327 F. Supp. at 493.
Accordingly, while the group's members need not conspire to act in concert, the Act does require a minimal degree of coordination. Absent from the Government's proof, therefore, are two necessary elements: (1) A sufficient unity and coordination of effort among the members of the group, and (2) a sufficient unity and coordination of effort between the group and Saroff. This is not to say that a finding of individual violation under the Act must precede a finding of a group pattern or practice but only that a requisite degree of unity and coordination of effort must be found to exist. This requirement would not unduly burden the Government in its efforts to obtain compliance. Even if the Government could find unlawful conduct on the part of Saroff through "guilt by association" there exists no evidence of association between the group and Saroff.
The Government charges that Saroff accompanied his blockbusting activities with steering, in violation of Sections 3604(a), (b), (d) by directing prospective Black homebuyers away from White neighborhoods in West Knoxville and toward the transitional sector of East Knoxville. In view of the evidence heretofore summarized and the applicable law, it is the opinion of the Court that the Government has failed to prove by a preponderance of evidence that Saroff has engaged in a pattern or practice in violation of Section 3604(a), (b) or (d). United States v. Hunter, 459 F.2d 205 (4th Cir. 1972); United States v. West Peachtree Tenth Corp., 437 F.2d 221 (5th Cir. 1971); Zuch v. Hussey, 366 F. Supp. 553 (E.D.Mich. 1973).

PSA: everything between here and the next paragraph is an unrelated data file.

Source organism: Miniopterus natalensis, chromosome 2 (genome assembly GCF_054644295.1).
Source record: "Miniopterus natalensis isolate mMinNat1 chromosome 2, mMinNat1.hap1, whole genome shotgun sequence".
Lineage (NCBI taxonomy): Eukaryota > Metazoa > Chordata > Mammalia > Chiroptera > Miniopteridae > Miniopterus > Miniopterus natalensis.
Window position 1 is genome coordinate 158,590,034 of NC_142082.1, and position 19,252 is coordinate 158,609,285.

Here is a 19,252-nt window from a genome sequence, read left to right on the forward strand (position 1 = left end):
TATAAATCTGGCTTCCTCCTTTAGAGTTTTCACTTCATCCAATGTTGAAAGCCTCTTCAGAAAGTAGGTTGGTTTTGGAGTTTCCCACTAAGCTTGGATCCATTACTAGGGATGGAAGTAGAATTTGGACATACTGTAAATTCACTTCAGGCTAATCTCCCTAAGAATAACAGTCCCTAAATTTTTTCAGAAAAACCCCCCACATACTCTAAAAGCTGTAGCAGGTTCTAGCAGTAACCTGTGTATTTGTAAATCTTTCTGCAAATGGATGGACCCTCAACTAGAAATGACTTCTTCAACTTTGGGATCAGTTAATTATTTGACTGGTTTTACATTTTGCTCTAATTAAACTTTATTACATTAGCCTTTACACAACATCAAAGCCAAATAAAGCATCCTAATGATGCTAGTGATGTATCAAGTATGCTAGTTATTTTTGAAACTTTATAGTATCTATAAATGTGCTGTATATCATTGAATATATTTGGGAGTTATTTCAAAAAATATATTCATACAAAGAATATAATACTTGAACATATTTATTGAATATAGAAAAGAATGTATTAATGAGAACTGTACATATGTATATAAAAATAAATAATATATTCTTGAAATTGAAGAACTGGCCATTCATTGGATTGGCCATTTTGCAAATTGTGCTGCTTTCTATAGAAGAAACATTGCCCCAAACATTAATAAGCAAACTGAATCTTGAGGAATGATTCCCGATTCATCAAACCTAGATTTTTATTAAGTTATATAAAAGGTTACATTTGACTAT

In support of its steering contention, the Government introduced (1) the selectively euphemistic use of "Fair Housing Broker" on an East Knoxville listing with no comparable use of the slogan on a West Knoxville listing in the same newspaper; (Exhibit 22) (2) the testimony of Mrs. Dunsmore that Mrs. *366 Kelley stated to her that she was showing homes in the area to "colored people" only; (3) the testimony of Caroline Davis and Wilma Dunaway that Mr. Levitt of Saroff failed to advise Mrs. Davis of a West Knoxville listing; (4) the testimony of Mr. Beard that an unidentified Saroff agent told him over the phone that he would not feel comfortable living in the East Knoxville neighborhood of Holston Heights, and instead, referred him to West Knoxville and (5) the testimony of Mrs. Glen that when she was shown a home in Holston Hills, a Saroff agent stated that Blacks were still "east of Sunset." The Government contends that collectively this evidence shows a predisposition on the part of Saroff to steer Blacks into and Whites away from the transitional neighborhood, ultimately resulting in the resegregation of East Knoxville.
The countervailing factors to this testimony are: (1) that, traditionally, defendant's principal operation was centered in East Knoxville and (2) a reflection in the record that certain prospective Black buyers were shown homes throughout Knoxville, including the West area, by Saroff agents.